Student debt will likely be indexed at 4% this year, according to official wages growth data released on Wednesday.

The government has been waiting on the March quarter's data before confirming what is likely to be the final indexation figure applied to all outstanding student debt in 2024.

Wage Price Index (WPI) data has been included as an alternative indexation measure for HECS, HELP, and other student debts.

Earlier this month, the federal government announced student debt will now be indexed to the lower of inflation or wages growth, pending the passage of legislation.

The change will be backdated, thereby lowering last year’s indexation rate of 7.1%, which was based on the old measure of inflation only.

More than $3 billion will be wiped from existing student loans on the application of last year’s 3.2% WPI growth rate.

This will effectively cut $1,200 from the average student loan of $26,500.  

What about this year’s HECS indexation?

The WPI rose 4.1% over the year to the March quarter, rising 0.8% quarter-on-quarter – higher than the latest annual inflation rate of 3.6%. 

That's despite inflation jumping 1% over the March quarter – more than the market was expecting.

But student loan indexation is not as simple as applying the lower of the March annual rates of both indices. (This is the government we’re talking about, after all.)

The indexation calculation the government uses is based on quarterly data that goes back to June 2022, effectively taking into account figures from the previous eight quarters.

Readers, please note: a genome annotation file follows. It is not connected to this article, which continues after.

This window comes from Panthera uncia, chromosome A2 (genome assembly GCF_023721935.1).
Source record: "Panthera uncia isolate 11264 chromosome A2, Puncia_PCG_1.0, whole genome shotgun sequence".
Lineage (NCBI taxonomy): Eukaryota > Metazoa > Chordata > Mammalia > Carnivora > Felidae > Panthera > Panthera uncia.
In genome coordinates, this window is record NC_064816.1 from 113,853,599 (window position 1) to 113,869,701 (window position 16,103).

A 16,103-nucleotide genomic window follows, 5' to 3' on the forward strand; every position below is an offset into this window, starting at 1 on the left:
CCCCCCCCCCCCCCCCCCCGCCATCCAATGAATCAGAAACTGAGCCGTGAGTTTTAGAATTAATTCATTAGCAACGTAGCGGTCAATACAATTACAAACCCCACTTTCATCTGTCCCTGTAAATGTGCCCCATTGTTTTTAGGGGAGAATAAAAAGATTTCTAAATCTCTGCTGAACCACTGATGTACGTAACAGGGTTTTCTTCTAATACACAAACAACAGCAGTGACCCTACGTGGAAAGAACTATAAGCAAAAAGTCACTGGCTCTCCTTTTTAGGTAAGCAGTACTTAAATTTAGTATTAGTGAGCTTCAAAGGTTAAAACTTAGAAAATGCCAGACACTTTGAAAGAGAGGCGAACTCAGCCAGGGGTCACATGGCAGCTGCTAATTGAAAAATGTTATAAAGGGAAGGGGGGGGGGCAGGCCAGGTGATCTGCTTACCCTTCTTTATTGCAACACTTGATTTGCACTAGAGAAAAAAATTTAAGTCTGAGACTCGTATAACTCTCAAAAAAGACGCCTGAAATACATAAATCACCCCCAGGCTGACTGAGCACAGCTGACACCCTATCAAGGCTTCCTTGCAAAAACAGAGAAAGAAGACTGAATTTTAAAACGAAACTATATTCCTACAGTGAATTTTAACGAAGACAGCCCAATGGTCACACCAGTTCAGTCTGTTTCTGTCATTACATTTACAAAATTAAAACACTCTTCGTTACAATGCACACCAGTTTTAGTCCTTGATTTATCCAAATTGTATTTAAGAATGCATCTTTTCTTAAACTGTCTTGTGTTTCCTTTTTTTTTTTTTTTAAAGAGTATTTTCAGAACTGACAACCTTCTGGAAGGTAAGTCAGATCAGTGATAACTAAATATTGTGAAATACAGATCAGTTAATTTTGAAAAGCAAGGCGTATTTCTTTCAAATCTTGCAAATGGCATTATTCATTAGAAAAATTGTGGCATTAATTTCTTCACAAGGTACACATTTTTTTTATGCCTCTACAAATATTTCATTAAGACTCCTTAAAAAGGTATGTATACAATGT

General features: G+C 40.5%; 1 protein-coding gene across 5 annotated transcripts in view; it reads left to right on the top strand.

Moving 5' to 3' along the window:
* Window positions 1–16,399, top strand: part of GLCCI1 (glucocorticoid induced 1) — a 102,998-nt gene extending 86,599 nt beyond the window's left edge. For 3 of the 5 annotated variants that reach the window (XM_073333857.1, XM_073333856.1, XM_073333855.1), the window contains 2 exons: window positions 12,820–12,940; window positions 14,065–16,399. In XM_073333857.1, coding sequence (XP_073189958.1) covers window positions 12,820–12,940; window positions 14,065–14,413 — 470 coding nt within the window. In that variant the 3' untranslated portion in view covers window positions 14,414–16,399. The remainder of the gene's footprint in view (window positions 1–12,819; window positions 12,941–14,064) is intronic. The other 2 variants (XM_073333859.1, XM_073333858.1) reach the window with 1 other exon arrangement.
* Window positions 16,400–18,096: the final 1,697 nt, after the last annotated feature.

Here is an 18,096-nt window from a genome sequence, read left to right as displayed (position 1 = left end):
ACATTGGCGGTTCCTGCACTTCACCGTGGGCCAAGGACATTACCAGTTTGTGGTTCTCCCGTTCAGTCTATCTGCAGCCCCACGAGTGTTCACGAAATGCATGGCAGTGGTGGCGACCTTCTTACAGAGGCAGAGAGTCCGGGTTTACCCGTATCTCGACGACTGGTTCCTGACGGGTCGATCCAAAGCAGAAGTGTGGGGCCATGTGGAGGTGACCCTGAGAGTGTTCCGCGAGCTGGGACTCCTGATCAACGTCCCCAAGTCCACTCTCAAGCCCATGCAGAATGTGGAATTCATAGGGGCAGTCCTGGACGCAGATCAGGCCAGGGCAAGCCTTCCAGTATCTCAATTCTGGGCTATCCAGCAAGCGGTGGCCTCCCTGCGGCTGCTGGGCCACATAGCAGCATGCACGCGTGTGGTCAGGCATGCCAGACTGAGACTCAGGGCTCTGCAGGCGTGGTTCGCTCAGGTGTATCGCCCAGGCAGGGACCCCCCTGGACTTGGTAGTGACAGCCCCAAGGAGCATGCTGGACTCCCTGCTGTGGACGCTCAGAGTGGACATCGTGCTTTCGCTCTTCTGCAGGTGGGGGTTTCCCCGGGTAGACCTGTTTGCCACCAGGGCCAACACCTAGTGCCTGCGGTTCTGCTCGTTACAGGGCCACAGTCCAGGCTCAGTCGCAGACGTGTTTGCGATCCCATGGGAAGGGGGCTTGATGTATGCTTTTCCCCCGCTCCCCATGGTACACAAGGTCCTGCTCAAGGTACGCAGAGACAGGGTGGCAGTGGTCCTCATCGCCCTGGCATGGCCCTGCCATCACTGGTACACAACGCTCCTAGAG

Without going into the maths, it puts the annual CPI inflation figure at 4.7% and the WPI annual rate at 4.0%, so this year’s student loan indexation is set to be applied at a rate of 4%.

Not so fast

However, on 1 June, student loans will still likely be indexed at the projected rate of CPI inflation at 4.7%.

This is because the legislation to change the indexation method or grant student debt credits has not yet passed through Parliament.

In effect, it means this year’s loans balances will likely climb higher again before the legislation to adjust them downwards can be enacted.

How will indexation be applied?

Once the legislation is passed, the Australian Taxation Office (ATO) will automatically adjust indexation credit and apply indexation to any outstanding HECS-HELP debt that was indexed on 1 June 2023 and/or 1 June 2024.

For those that have paid off their student debt since 1 June 2023, the indexation credit will still apply but will become a tax credit instead.

The federal Department of Education has set up a site to answer questions about the indexation changes.

Why is the Wage Price Index figure higher than last year’s?

The Wage Price Index measures changes in the price of labour and has been steadily increasing since the end of the pandemic.

It peaked at an annual growth rate of 4.2% at the end of the December quarter, reflecting the heated employment market and labour shortages in some sectors.

The annual figure of 4.1% for the March quarter marks the first time growth has slowed since December 2020, seasonally adjusted.

The fall in wages growth was particularly pronounced in the public sector over the last quarter.

Image by JESHOOTS on Unsplash

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